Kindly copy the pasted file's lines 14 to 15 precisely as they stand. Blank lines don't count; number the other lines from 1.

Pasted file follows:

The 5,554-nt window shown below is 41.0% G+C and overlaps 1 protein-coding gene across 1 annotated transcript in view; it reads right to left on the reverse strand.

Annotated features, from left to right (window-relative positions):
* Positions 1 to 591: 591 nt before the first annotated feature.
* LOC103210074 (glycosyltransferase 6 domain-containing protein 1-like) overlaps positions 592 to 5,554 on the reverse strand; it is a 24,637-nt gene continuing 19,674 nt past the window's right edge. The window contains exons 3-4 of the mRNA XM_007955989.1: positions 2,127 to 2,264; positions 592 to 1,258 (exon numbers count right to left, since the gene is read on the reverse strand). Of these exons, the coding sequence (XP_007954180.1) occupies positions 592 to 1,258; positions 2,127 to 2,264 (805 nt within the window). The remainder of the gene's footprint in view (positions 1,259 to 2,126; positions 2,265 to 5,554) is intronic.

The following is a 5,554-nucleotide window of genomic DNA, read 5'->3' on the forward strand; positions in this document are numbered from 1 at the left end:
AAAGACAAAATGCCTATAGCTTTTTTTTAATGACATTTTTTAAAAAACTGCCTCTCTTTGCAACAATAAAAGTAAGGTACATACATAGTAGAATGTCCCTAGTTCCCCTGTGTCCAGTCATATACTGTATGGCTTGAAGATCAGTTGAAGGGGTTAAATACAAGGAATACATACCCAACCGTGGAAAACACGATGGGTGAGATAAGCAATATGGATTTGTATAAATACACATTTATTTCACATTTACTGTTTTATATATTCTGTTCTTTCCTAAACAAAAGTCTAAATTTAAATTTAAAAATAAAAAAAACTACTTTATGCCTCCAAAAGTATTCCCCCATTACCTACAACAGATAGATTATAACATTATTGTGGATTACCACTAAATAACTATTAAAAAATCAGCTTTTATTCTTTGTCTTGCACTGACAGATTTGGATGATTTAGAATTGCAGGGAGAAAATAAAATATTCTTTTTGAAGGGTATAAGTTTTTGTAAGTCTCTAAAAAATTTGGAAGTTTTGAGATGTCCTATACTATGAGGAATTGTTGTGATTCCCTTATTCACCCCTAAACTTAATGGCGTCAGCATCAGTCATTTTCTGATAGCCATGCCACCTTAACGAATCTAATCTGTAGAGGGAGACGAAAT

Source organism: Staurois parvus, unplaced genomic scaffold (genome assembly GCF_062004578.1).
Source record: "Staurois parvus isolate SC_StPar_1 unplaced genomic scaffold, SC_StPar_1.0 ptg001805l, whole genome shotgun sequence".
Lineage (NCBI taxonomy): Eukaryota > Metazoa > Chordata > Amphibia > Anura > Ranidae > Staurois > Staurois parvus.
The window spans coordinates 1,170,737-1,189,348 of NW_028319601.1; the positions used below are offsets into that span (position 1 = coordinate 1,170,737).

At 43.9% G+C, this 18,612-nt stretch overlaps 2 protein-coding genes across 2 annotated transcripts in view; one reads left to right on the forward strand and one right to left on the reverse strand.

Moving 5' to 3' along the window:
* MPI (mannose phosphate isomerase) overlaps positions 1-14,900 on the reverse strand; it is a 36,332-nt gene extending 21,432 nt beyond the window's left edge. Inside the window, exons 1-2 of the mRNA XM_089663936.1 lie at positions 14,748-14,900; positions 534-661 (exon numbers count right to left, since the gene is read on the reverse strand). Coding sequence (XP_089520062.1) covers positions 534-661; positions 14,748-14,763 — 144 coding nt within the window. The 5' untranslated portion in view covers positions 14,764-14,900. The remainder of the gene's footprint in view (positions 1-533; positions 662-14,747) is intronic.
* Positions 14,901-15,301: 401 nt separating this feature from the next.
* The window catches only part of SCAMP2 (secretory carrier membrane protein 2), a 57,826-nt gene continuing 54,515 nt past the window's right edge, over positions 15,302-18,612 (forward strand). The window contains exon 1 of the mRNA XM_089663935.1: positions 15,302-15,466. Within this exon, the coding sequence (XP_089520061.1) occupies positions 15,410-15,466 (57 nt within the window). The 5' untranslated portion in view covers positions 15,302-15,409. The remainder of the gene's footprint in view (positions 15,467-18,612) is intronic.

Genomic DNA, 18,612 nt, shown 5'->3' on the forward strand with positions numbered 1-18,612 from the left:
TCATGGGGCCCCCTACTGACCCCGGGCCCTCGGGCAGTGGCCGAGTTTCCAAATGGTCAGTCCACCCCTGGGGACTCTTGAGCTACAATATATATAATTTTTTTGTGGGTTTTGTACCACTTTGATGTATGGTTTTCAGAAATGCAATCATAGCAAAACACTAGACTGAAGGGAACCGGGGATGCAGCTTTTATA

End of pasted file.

* Positions 14,901-15,301: 401 nt separating this feature from the next.
* The window catches only part of SCAMP2 (secretory carrier membrane protein 2), a 57,826-nt gene continuing 54,515 nt past the window's right edge, over positions 15,302-18,612 (forward strand). The window contains exon 1 of the mRNA XM_089663935.1: positions 15,302-15,466. Within this exon, the coding sequence (XP_089520061.1) occupies positions 15,410-15,466 (57 nt within the window). The 5' untranslated portion in view covers positions 15,302-15,409. The remainder of the gene's footprint in view (positions 15,467-18,612) is intronic.